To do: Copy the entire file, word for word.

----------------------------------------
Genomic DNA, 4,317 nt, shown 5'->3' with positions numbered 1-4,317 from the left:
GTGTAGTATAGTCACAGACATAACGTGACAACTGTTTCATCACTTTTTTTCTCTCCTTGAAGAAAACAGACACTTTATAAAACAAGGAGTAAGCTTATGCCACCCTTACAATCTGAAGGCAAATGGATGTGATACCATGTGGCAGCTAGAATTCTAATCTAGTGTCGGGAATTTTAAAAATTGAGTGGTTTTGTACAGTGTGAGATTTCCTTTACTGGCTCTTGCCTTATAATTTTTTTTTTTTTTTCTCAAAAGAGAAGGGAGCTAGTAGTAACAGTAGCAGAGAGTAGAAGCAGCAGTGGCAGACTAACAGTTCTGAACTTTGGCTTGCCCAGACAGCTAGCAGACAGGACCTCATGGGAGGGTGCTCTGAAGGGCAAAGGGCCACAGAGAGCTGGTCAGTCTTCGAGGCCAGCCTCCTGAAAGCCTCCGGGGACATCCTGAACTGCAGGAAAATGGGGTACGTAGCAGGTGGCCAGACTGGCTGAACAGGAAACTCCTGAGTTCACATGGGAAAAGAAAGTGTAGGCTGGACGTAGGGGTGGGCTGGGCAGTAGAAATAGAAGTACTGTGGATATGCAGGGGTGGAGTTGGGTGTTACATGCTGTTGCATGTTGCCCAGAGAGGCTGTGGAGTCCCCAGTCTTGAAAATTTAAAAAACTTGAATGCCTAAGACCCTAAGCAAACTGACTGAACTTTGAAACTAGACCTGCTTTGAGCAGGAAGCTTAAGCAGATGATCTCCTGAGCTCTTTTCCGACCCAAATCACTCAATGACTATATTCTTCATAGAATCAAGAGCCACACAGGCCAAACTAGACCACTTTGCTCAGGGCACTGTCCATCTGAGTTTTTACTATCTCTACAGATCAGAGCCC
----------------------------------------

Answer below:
Genomic DNA, 4,317 nt, shown 5'->3' with positions numbered 1-4,317 from the left:
GTGTAGTATAGTCACAGACATAACGTGACAACTGTTTCATCACTTTTTTTCTCTCCTTGAAGAAAACAGACACTTTATAAAACAAGGAGTAAGCTTATGCCACCCTTACAATCTGAAGGCAAATGGATGTGATACCATGTGGCAGCTAGAATTCTAATCTAGTGTCGGGAATTTTAAAAATTGAGTGGTTTTGTACAGTGTGAGATTTCCTTTACTGGCTCTTGCCTTATAATTTTTTTTTTTTTTTCTCAAAAGAGAAGGGAGCTAGTAGTAACAGTAGCAGAGAGTAGAAGCAGCAGTGGCAGACTAACAGTTCTGAACTTTGGCTTGCCCAGACAGCTAGCAGACAGGACCTCATGGGAGGGTGCTCTGAAGGGCAAAGGGCCACAGAGAGCTGGTCAGTCTTCGAGGCCAGCCTCCTGAAAGCCTCCGGGGACATCCTGAACTGCAGGAAAATGGGGTACGTAGCAGGTGGCCAGACTGGCTGAACAGGAAACTCCTGAGTTCACATGGGAAAAGAAAGTGTAGGCTGGACGTAGGGGTGGGCTGGGCAGTAGAAATAGAAGTACTGTGGATATGCAGGGGTGGAGTTGGGTGTTACATGCTGTTGCATGTTGCCCAGAGAGGCTGTGGAGTCCCCAGTCTTGAAAATTTAAAAAACTTGAATGCCTAAGACCCTAAGCAAACTGACTGAACTTTGAAACTAGACCTGCTTTGAGCAGGAAGCTTAAGCAGATGATCTCCTGAGCTCTTTTCCGACCCAAATCACTCAATGACTATATTCTTCATAGAATCAAGAGCCACACAGGCCAAACTAGACCACTTTGCTCAGGGCACTGTCCATCTGAGTTTTTACTATCTCTACAGATCAGAGCCC